It’s important to introduce your pets slowly and give them plenty of time to adjust to each other’s presence.

Positive reinforcement

Border Collies are well known for their intelligence and trainability. Their ability to quickly understand what you expect of them is further aided by lots of positive reinforcement, and your cat can benefit from this approach as well.

Whenever your pets meet or mingle, reward them when they have little or no reaction to each other. This will teach them that their new furry companion is not something to get upset about. Be careful not to yell if things go wrong, as you could escalate the situation and teach both animals to be suspicious of each other.


Introducing your new family member’s scent can be done long before you bring them home. By letting your cat and your Border Collie get used to the new scent, they will slowly learn to accept each other even before they meet. This can help make the introduction smoother.

Their reaction to each other’s scent is also a good indicator of when you can introduce the newcomer. When they stop reacting to the strange smell, that’s a good indication of when it’s safe to meet in person.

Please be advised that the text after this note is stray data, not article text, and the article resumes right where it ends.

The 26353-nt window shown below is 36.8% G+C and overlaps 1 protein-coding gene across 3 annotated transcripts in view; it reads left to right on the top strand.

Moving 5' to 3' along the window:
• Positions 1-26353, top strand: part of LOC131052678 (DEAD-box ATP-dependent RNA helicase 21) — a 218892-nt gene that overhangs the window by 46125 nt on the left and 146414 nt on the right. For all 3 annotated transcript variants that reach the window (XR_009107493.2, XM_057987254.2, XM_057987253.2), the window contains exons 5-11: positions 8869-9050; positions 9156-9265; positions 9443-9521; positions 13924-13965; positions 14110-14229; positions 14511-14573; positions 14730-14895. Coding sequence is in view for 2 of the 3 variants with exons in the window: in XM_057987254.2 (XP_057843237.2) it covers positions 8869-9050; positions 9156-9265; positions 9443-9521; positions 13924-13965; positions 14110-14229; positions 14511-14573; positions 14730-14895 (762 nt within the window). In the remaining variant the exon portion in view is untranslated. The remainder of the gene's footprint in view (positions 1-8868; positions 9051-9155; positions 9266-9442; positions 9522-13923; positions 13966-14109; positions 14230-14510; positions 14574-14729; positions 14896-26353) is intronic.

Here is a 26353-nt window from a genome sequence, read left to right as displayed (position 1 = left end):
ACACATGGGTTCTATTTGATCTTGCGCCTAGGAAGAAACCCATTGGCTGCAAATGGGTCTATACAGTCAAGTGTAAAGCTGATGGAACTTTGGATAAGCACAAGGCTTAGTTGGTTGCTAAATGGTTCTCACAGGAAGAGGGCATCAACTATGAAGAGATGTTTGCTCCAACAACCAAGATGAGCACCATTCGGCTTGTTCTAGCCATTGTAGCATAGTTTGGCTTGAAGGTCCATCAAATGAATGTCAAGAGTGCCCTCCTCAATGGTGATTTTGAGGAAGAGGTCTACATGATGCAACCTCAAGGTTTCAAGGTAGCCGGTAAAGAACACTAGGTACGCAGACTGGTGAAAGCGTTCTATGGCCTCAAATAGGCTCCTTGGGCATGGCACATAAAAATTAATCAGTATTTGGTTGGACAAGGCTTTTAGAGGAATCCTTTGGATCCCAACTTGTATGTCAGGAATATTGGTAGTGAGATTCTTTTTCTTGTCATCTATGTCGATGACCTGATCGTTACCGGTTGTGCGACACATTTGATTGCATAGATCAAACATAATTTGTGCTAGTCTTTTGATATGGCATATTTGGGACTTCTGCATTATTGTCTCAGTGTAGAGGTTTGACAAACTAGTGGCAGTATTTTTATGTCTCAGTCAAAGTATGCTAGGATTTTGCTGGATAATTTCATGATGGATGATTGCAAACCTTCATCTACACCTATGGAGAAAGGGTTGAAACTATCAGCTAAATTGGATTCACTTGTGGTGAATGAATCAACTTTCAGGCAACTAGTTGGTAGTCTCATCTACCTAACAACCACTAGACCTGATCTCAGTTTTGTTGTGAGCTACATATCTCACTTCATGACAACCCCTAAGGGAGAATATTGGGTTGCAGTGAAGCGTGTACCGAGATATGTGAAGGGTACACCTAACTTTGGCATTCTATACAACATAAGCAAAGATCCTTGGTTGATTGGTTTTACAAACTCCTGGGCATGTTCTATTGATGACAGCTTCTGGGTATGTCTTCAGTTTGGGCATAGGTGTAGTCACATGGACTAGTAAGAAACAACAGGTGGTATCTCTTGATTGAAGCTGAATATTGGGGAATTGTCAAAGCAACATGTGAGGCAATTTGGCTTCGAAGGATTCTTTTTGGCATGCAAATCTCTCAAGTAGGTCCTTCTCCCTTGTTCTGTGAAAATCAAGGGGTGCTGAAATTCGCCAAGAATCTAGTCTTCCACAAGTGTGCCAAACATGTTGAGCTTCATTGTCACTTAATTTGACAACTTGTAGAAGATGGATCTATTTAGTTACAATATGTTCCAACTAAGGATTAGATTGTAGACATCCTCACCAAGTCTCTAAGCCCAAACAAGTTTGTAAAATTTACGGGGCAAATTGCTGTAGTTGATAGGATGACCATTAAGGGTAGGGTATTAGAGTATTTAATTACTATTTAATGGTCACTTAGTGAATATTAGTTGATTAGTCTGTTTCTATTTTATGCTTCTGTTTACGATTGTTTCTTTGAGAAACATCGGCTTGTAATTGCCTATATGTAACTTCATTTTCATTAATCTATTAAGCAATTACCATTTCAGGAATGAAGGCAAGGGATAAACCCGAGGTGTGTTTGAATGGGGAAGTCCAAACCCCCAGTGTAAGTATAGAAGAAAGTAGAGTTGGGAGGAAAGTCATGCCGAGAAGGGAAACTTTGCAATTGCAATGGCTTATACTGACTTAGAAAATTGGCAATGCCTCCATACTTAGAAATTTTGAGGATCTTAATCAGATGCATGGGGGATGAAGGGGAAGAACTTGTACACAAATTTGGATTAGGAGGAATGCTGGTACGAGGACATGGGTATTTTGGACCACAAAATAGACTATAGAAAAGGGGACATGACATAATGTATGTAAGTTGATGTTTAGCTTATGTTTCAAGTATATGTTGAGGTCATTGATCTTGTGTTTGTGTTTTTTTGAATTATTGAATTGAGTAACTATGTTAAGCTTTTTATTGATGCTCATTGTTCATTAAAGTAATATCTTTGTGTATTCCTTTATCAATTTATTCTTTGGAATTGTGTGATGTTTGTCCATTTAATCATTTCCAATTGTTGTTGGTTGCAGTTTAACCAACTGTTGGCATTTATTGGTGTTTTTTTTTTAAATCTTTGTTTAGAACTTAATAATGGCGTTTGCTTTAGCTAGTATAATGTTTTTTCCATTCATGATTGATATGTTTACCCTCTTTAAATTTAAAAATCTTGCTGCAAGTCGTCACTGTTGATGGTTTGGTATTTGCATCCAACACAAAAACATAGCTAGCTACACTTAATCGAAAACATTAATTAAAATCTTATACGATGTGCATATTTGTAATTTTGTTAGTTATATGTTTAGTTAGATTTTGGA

Use a barrier

For safety reasons, it is always best to have a barrier between animals that meet for the first time. This keeps you and your pets out of reach and gives them plenty of room to move around if they feel threatened. For older animals in particular, this approach can simplify fitting.

Start with a closed door, with your cat and your Border Collie on either side. Having a friend to help you will make it easier to reassure both animals. You can also use a baby gate. Use positive reinforcement to teach both animals that the other animal is a good thing instead of being scared.

When both animals are comfortable with each other’s presence, you can remove the barrier. Keeping your Border Collie on a leash will also help you get them out of the room if one of the animals panics or your Collie tries to chase your cat away.

How to Teach a Border Collie Not to Chase Your Cat

border collie dog and tabby cat walking on a path
Image reproduced with the kind permission of Pixabay

After the initial introduction is complete, training your Border Collie not to chase your cat is the next step and should be done as soon as possible. Not only will this help your pets co-exist, but it will also prevent them from developing unwanted habits that you will need to train later.

Using a leash while working with your Border Collie will allow you to maintain control of your dog even if he fails to control his instincts.